North Korea Releases Theme Song for Kim Jong-un

Via the Guardian, North Korea has stepped up their propaganda game, releasing a new song (music video?), titled “Onwards Toward the Final Victory.” It is unclear what the “final victory” entails, but I hope it at least involves more food. function dnnInit(){var . . .
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John Bolton: Still Wrong About Nuclear Weapons

Everybody’s favorite former ambassador to the United Nations, John R. Bolton, is back with his second op-ed on nuclear policy in as many weeks (h/t Greg Scoblete).  This time, writing in the Washington Times, Ambassador Bolton frets that the Obama administration’s commitment to New START and the negative security guarantees made in the administration's Nuclear Posture Review are going to make American allies uneasy—despite all available evidence suggesting that they are not. %%anc%% if (1==1) {document.getElementById(“link140″).style.display=”none”;}

Apparently Ambassador Bolton is worried that reductions in America’s strategic nuclear arsenal and declarations in the 2010 Nuclear Posture Review that forgo nuclear . . .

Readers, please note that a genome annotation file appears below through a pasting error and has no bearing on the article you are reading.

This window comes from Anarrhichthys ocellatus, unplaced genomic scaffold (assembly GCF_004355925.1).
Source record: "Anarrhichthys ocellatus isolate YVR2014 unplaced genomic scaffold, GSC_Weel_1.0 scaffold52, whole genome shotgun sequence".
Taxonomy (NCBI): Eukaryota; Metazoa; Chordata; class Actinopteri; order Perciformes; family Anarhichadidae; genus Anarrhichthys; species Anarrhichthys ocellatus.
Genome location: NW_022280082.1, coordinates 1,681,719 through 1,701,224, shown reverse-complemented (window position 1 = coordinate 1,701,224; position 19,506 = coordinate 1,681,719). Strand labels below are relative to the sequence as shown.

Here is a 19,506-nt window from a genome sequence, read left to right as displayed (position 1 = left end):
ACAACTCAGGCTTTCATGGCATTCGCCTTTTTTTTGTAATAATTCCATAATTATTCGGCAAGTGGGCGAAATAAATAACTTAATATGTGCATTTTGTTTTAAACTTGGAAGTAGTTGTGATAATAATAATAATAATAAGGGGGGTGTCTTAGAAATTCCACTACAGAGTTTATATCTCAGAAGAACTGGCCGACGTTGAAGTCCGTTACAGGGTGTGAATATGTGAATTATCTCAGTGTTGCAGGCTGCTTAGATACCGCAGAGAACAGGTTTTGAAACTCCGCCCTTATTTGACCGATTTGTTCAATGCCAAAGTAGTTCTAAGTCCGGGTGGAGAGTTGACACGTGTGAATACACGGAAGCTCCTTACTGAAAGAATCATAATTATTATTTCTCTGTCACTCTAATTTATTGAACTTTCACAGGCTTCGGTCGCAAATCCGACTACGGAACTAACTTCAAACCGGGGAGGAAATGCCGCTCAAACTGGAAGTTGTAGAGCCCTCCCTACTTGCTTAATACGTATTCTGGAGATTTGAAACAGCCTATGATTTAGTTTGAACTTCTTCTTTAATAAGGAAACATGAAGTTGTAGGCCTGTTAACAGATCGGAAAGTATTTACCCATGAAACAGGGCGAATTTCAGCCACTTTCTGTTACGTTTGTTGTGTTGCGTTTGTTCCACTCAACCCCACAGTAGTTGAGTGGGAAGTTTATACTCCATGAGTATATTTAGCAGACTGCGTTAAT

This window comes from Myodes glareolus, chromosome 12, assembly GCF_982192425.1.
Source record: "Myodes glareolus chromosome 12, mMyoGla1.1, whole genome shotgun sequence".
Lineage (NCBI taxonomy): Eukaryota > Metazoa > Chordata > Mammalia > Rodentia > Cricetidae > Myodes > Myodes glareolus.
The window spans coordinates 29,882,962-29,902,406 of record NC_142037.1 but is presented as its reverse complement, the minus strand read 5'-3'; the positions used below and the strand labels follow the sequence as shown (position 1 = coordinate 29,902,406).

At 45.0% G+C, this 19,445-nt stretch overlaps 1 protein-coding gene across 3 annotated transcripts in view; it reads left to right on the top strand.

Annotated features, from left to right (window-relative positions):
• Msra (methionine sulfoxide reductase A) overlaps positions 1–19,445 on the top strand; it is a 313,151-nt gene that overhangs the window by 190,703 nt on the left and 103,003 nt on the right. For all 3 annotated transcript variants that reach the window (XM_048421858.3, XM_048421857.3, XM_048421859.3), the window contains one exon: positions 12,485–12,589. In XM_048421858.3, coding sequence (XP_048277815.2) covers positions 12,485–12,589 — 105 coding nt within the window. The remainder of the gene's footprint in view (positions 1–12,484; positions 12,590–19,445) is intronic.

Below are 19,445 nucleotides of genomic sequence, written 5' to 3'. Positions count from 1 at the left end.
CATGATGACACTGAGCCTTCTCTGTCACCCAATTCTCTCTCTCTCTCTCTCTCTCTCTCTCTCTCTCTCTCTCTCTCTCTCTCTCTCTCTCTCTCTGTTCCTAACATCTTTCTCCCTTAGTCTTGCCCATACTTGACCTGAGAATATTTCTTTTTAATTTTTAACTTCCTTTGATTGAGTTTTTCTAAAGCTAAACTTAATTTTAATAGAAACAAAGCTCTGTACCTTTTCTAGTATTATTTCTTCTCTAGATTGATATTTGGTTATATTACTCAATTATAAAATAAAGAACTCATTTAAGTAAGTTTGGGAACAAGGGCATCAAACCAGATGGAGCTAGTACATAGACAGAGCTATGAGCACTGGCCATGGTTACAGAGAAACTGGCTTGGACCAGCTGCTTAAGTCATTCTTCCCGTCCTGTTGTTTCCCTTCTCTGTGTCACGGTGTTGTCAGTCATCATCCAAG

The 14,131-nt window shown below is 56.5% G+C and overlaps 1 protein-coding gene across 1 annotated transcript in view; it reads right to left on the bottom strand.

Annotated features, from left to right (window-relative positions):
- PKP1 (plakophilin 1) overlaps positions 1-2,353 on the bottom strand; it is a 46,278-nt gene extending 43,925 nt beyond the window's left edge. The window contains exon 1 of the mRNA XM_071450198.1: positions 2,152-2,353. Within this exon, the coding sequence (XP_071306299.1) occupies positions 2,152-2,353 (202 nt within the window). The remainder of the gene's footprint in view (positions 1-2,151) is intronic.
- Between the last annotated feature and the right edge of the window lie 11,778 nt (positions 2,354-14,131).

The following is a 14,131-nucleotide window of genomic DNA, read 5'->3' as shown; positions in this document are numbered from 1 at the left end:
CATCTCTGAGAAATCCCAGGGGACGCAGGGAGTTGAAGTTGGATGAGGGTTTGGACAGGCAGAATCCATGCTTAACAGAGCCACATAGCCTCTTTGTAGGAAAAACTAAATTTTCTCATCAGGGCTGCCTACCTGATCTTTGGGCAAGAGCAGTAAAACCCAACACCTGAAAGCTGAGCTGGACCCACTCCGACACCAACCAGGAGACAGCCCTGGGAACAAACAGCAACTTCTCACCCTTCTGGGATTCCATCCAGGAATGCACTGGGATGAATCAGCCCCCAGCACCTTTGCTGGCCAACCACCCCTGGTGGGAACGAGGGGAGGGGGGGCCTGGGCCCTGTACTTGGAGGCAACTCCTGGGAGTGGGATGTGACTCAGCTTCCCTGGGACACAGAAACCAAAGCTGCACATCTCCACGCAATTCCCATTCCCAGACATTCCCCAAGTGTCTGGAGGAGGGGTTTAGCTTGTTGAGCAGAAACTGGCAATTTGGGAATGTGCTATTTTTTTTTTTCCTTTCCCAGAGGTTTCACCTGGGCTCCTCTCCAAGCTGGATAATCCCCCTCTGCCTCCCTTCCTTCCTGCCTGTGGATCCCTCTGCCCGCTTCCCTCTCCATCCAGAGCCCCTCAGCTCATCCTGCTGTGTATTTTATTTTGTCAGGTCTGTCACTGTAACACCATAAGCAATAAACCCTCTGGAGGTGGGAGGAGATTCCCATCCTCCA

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Using Straw Men and Questionable Strategic Assumptions to Defend Profligate Defense Spending

Max Boot is Unamerican! OK, that might be pushing it a bit too much, but it never ceases to amaze me how weak these so-called hawks think the United States is. Any strategic restraint is a French surrender, and every minor budget cut is a disaster. This blog post could be written about Max Boot just about anytime, but I was particularly inspired to write something today because Boot is at it again. This time it's 'weak' Republicans who are in his sights–Republicans who are considering making substantive, though far from brutal, cuts to defense spending over the next . . .
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Wanting it All: The Heritage Foundation’s Flawed Missile Defense Recommendations

The Heritage Foundation has released a new report [pdf] on President Obama’s missile defense strategy by Baker Spring.  Unfortunately, as with most of Heritage’s material on missile defense, Spring’s report has a fatal flaw that makes it unrealistic:  wanting it all.  The strategy proposed in the report goes far beyond what is necessary based on existing ballistic missile threats and is based on technologies that have proved neither reliable nor cost effective.  The report also goes beyond merely honest disagreements about strategic necessities.  It is riddled with factual errors and makes assertions about the Obama administration’s missile defense policy . . .
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